5. #5
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    For most things, I tend to trust the reviews in the middle more than the reviews at either end.

    Just as there are overly glowing positive reviews for things, there are overly negative reviews for things. Some of these reviews may be paid reviews. Some glowing reviews may come from friends of the author/business owner/whatever. Some of the really negative reviews may come from people who have an interest in a competitor and who are trying to jinx the competition.

    The reviews in the middle (on a scale of, say, 5, the 2-4 star reviews) tend to give you a good picture of the pluses and minuses of the thing being reviewed. If there are enough reviews, you can judge for yourself if the negatives are even a factor for you, or if they just aren't something that would bother you. For example, some people may downgrade a doctor because they do not allow children who are not the patient in the waiting room. For me, that is not a concern because I don't have children. For someone with 5 kids and no childcare during normal doctor's hours, that's a major problem.

    Now, if most of the reviews are negative, just one or two stars, then I'd probably just steer clear. But if the majority of the reviews are three stars or above, for me, it is worth checking things out.

  6. #6
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    I recently bought a little hand vac specifically for pet hair. Amazon reviewers gave it mostly glowing five stars with only a couple of not so great ones listing very specific issues. It ended up being a piece of junk - doesn't pick up hair and when it does, blows it all over the place out the back. I am getting somewhat cynical about online reviews as I have experienced this with other products. For services, I usually try to find a local recommendation such as NextDoor or neighbor/acquaintance.

  7. #7
    Senior Member jp1's Avatar
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    I tend to trust the reviews if there are a lot and the average is good, and will then just read the one and two star reviews to see if there were legit concerns about the product. For the most part I've been reasonably happy with stuff I've bought online, probably because if it's something that seems super cheap I just assume it's not going to last. For instance my computer monitor has a DIVX (I think that's what it's called) connector, but my (newer) laptop only has HDMI output. THe only converters I've found are super cheap (under $5 apiece) chinese ones that last anywhere from a month to a year. I have bought replacements 3 times now, 2 at a time (so 6 replacements in all). THat way I have a spare on hand for the inevitable failure. Most of the 1 and 2 star reviews have been because of early failure, so my experience matches the reviewers. Now that monitors are expected to go up in price due to the trade war instead of continue to fall I will probably go ahead and splurge on a new monitor with an HDMI input, but in the meantime I've gotten an extra few years' use out of my old monitor.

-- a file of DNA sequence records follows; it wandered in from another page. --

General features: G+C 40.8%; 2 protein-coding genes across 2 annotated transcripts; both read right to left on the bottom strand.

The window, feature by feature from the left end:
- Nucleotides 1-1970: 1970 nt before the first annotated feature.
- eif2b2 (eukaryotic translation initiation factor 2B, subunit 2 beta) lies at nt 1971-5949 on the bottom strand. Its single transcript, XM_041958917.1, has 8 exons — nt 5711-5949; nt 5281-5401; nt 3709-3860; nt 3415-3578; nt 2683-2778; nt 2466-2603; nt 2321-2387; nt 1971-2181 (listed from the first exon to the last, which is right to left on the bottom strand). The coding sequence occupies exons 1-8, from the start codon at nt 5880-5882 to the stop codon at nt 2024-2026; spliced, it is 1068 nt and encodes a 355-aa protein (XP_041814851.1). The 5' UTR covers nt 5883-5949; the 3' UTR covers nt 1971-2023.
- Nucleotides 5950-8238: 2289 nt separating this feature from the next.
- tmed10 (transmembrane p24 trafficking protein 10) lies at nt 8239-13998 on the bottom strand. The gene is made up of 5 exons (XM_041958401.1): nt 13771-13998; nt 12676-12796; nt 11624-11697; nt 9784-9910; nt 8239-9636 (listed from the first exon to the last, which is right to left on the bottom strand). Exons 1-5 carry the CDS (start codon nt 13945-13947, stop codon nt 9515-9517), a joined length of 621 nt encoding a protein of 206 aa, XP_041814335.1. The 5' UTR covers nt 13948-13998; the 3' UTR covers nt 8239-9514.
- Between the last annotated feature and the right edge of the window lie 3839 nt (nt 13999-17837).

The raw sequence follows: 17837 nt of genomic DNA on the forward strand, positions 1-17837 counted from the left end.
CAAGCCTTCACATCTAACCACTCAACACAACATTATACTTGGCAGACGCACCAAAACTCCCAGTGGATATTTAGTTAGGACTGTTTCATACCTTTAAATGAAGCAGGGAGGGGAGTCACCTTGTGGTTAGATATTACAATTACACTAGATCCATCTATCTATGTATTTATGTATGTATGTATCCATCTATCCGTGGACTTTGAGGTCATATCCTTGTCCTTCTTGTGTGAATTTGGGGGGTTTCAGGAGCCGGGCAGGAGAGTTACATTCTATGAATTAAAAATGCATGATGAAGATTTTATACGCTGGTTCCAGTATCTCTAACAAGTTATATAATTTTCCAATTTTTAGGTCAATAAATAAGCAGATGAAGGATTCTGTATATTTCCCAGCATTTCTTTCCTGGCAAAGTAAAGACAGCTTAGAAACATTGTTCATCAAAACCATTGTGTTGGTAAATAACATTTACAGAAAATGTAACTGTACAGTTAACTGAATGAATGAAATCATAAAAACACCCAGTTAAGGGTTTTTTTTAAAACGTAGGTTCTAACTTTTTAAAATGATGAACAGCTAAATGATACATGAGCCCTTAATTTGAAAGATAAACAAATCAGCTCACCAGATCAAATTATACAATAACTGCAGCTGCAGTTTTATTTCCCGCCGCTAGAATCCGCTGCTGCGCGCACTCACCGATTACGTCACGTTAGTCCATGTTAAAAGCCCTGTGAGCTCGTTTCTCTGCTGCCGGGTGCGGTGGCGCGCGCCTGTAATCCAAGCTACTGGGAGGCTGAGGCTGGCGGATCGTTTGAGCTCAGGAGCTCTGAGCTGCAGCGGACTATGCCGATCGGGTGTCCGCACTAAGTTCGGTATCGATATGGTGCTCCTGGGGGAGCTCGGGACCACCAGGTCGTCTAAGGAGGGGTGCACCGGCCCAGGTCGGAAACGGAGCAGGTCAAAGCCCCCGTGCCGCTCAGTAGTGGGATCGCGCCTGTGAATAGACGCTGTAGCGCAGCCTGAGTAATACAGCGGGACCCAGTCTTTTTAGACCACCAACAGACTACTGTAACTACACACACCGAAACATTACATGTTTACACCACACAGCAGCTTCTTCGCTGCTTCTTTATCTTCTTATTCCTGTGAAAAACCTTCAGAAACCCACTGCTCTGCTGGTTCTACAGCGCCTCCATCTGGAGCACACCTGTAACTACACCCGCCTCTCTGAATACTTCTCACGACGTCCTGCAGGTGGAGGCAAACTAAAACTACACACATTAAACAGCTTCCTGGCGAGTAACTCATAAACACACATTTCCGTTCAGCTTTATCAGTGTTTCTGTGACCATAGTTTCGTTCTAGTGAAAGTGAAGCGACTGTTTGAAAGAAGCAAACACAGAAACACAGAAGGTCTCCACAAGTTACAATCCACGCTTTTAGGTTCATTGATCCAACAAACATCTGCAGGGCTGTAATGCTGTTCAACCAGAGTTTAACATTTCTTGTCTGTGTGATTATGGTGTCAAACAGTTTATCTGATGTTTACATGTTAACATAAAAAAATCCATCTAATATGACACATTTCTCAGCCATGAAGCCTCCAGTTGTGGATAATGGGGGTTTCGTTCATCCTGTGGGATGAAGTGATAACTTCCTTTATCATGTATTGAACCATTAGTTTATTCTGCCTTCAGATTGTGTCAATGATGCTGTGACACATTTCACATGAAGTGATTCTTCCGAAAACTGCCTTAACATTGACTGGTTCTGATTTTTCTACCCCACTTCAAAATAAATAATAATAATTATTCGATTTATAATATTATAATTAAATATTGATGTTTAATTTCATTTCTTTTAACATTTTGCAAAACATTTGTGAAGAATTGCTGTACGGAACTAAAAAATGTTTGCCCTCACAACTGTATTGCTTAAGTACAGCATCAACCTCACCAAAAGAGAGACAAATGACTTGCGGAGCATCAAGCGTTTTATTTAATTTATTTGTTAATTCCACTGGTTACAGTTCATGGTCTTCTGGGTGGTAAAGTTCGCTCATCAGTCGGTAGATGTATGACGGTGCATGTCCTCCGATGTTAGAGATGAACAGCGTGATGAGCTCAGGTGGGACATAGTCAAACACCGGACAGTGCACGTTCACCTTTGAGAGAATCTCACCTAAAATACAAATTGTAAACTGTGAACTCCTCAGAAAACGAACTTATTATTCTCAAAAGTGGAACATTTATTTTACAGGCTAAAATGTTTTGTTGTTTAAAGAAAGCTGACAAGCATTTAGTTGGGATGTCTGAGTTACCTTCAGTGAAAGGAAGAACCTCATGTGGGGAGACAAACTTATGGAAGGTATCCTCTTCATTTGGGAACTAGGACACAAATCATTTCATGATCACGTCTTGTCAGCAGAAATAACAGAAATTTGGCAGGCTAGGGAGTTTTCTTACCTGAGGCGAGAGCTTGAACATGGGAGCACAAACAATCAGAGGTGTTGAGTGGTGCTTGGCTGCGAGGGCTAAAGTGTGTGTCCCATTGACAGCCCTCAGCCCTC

8. #8
    Senior Member Gardenarian's Avatar
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    Like pinkytoe, I go to Nextdoor for recommendations - doctors, painters, dentists, etc.

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    I am sketching out a trip for next year along the Eastern seaboard and had Atlantic City on the list until I kept running across the same comments on Yelp regarding various attractions and lodgings - dirty, expensive, crime-ridden. Now I have scratched it off and penciled in one of the Native American casinos instead.

    I didn't care for Las Vegas either when I went there.

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    Orchard Grove, NJ is lovely.